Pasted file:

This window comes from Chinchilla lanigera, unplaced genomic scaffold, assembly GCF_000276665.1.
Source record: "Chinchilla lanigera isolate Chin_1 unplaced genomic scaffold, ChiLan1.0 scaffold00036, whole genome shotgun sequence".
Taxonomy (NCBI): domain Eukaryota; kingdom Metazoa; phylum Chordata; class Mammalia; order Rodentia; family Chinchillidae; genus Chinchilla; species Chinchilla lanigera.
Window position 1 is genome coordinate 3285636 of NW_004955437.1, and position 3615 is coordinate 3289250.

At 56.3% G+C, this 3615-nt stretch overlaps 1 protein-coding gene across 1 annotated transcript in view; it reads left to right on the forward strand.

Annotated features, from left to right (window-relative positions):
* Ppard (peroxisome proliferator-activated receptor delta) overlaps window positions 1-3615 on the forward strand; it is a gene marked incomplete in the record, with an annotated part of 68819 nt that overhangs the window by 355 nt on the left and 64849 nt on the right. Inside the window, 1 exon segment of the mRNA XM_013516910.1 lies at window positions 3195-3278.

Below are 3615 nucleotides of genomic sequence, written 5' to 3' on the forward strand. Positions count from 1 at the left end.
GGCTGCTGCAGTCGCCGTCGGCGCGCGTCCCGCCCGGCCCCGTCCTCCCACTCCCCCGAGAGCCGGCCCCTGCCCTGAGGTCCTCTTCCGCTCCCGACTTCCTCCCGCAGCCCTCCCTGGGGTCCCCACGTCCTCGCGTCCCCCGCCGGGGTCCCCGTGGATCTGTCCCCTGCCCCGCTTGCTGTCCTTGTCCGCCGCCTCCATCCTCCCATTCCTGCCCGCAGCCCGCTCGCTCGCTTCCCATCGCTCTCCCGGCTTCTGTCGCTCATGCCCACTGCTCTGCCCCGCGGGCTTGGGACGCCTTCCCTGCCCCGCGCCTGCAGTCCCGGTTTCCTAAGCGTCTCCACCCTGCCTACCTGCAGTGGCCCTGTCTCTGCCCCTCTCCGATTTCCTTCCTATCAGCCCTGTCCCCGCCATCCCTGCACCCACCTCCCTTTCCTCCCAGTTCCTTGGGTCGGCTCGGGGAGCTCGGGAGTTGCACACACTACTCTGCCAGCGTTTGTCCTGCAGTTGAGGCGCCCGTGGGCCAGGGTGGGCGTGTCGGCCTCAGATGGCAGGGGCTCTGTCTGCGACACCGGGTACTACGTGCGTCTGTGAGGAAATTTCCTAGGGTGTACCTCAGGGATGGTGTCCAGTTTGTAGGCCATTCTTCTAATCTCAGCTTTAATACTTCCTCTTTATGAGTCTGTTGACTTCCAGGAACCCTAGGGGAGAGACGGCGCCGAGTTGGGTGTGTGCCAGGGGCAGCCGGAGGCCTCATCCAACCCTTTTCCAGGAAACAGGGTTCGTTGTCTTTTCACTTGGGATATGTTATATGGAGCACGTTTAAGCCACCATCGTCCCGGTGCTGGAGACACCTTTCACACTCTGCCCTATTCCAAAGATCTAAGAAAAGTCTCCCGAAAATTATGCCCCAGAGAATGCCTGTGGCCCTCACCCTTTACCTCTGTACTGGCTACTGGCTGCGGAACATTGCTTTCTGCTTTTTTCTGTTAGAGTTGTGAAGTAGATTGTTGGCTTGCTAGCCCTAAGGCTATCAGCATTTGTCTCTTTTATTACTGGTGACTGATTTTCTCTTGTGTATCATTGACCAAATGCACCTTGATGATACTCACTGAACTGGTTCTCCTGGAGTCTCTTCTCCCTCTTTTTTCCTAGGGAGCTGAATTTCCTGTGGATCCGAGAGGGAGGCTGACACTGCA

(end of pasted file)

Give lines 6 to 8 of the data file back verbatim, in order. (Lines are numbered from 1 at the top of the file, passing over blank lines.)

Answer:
Annotated features, from left to right (window-relative positions):
* Ppard (peroxisome proliferator-activated receptor delta) overlaps window positions 1-3615 on the forward strand; it is a gene marked incomplete in the record, with an annotated part of 68819 nt that overhangs the window by 355 nt on the left and 64849 nt on the right. Inside the window, 1 exon segment of the mRNA XM_013516910.1 lies at window positions 3195-3278.

Below are 3615 nucleotides of genomic sequence, written 5' to 3' on the forward strand. Positions count from 1 at the left end.